Frost flowers occur when the air temperature dips below freezing but the ground remains moist and unfrozen. This typically happens in late fall / early winter, but in some years and some locations you can find scattered frost flowers well into mid-winter. Frost flowers are created when the sap freezes inside the stem of certain herbaceous plants.

Since liquids expand as they freeze, the freezing sap splits the stem. The sap slowly leaks out the stem, freezing instantly as it hits the cold air and forming ribbons of ice known as frost flowers. Sometimes the frost flowers are thick and chunky. Other times they are thin and curly. I most often find them only a few inches from the ground, but occasionally you can find them much higher up on the stem. Like snowflakes, each frost flower is unique. As the temperature warms up, the frost flowers melt and disappear.

Incorporating White Wingstem into Your Yard

No two frost flowers are ever the same. Some are short and chunky. Others produce long, thin, curly cues. Photo credit: National Park Service, public domain

White wingstem grows well in medium to moist soil and part sun conditions. Once established it is easy to grow. White wingstem can spread both through the abundant seeds it produces and by rhizomes. In a small space, it can become aggressive and take over within a few years.

Because white wingstem does tend to be on the aggressive side, and also because it tends to get fairly tall, it is perhaps best planted in larger, less formal garden settings or pollinator plots. It needs room to spread and to be with other fairly aggressive plants so that each species can hold its own against its neighbors.

If you want to grow white wingstem in your garden or pollinator planting, then you’ll have to go to a native plant nursery or native seed producer. I’ve never seen it for sale in the traditional horticulture trade. White wingstem seeds are probably going to be easier to find than white wingstem plants.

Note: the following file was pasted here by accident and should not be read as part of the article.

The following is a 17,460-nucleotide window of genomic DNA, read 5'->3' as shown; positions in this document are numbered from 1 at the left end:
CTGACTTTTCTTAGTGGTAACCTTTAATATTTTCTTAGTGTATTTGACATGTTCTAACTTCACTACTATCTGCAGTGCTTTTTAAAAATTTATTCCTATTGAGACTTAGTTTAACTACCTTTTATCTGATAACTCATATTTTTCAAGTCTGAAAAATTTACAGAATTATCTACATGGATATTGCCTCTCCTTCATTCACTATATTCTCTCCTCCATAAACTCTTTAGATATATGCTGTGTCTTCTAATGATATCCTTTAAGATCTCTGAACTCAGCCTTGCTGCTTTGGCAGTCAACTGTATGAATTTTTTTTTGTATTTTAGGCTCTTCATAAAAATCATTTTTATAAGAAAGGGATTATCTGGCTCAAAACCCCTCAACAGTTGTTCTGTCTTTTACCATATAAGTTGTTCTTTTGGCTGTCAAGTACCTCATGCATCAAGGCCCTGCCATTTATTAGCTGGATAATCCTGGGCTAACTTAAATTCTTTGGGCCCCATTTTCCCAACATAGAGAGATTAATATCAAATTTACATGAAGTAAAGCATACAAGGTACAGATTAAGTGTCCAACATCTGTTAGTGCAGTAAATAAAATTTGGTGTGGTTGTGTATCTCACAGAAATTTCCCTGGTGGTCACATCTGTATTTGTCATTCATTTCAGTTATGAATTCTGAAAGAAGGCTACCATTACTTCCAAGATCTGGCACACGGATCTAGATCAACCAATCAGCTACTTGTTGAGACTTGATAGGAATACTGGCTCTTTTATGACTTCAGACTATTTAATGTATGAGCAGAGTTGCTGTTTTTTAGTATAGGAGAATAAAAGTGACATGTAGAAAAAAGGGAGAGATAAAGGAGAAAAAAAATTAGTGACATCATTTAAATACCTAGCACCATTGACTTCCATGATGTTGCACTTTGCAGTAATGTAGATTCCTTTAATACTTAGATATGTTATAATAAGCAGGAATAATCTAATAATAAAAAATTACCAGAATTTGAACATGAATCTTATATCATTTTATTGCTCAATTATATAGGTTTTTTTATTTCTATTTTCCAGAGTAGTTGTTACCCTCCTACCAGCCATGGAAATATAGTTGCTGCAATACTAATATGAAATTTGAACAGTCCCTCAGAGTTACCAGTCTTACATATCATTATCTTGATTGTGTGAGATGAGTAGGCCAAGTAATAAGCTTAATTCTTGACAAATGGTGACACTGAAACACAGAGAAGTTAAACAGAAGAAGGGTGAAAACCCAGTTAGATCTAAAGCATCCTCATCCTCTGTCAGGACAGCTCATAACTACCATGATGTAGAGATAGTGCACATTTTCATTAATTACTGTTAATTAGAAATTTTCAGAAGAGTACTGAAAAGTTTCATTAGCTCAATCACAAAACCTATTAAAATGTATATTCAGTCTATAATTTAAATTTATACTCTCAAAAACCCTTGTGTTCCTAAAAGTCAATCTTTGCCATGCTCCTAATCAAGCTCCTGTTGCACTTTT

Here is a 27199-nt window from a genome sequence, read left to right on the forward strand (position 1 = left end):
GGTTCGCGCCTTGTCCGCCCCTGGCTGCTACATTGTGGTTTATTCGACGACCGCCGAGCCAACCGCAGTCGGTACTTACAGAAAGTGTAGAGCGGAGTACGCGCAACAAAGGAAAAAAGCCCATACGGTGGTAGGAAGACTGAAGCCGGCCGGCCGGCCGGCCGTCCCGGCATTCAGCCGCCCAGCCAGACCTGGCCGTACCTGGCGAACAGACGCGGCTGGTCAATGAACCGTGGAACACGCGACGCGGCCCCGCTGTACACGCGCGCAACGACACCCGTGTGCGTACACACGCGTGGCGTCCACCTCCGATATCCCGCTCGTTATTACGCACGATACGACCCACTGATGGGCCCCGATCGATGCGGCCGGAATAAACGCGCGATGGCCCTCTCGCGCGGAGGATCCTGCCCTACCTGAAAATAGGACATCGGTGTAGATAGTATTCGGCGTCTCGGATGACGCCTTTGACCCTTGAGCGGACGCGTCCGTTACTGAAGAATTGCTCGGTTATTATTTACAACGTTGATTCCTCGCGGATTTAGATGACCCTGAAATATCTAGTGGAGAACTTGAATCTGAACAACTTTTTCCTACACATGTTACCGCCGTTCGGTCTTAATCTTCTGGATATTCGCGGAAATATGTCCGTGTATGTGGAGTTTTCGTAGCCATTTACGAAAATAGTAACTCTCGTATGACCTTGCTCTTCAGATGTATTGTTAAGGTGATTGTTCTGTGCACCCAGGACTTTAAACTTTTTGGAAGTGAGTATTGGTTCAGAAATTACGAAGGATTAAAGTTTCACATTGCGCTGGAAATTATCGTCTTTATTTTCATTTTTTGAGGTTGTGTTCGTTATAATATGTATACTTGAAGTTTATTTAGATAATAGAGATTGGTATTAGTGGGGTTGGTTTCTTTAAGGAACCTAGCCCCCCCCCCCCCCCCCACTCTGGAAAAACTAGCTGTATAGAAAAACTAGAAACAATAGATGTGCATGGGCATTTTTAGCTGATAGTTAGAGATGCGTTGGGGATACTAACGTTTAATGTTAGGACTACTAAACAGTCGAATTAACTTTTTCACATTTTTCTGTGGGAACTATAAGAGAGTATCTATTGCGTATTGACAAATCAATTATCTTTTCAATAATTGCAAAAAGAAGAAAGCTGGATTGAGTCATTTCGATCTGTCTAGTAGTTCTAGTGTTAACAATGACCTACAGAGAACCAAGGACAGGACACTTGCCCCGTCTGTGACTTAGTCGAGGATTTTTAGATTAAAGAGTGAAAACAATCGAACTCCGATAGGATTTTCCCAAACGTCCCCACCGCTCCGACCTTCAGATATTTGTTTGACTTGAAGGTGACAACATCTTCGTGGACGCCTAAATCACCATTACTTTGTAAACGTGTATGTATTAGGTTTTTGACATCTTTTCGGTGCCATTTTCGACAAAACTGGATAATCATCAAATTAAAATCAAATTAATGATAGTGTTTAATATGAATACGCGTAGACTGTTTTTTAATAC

White wingstem is a great, late blooming, native plant to grow in pollinator gardens, but it can be aggressive in small settings. It is best grown in larger, less formal garden settings where its tendency to spread won’t create problems. In addition to all the benefits it provides pollinators and wildlife, it also has the added benefit of creating fascinating and unique frost flowers each winter for us to enjoy.

Do you want to make your yard more pollinator and wildlife friendly, but aren’t sure where to start?

Check out my book, Attract Pollinators and Wildlife to Your Yard: 15 Free and Easy Ways, for some easy, quick wins to get you started.

Backyard Ecology: Exploring Nature in Your Backyard
Nature isn’t just “out there.” It’s all around us, including right outside our doors. Hi, my name is Shannon Trimboli, and I am the host of Backyard Ecology. I live in southcentral Kentucky and am a wildlife biologist, educator, author, beekeeper, and owner of a nursery specializing in plants for pollinators and wildlife conservation. I invite you to join me as we ignite our curiosity and natural wonder, explore our yards and communities, and improve our local pollinator and wildlife habitat. Learn more or subscribe to my email list at www.backyardecology.net.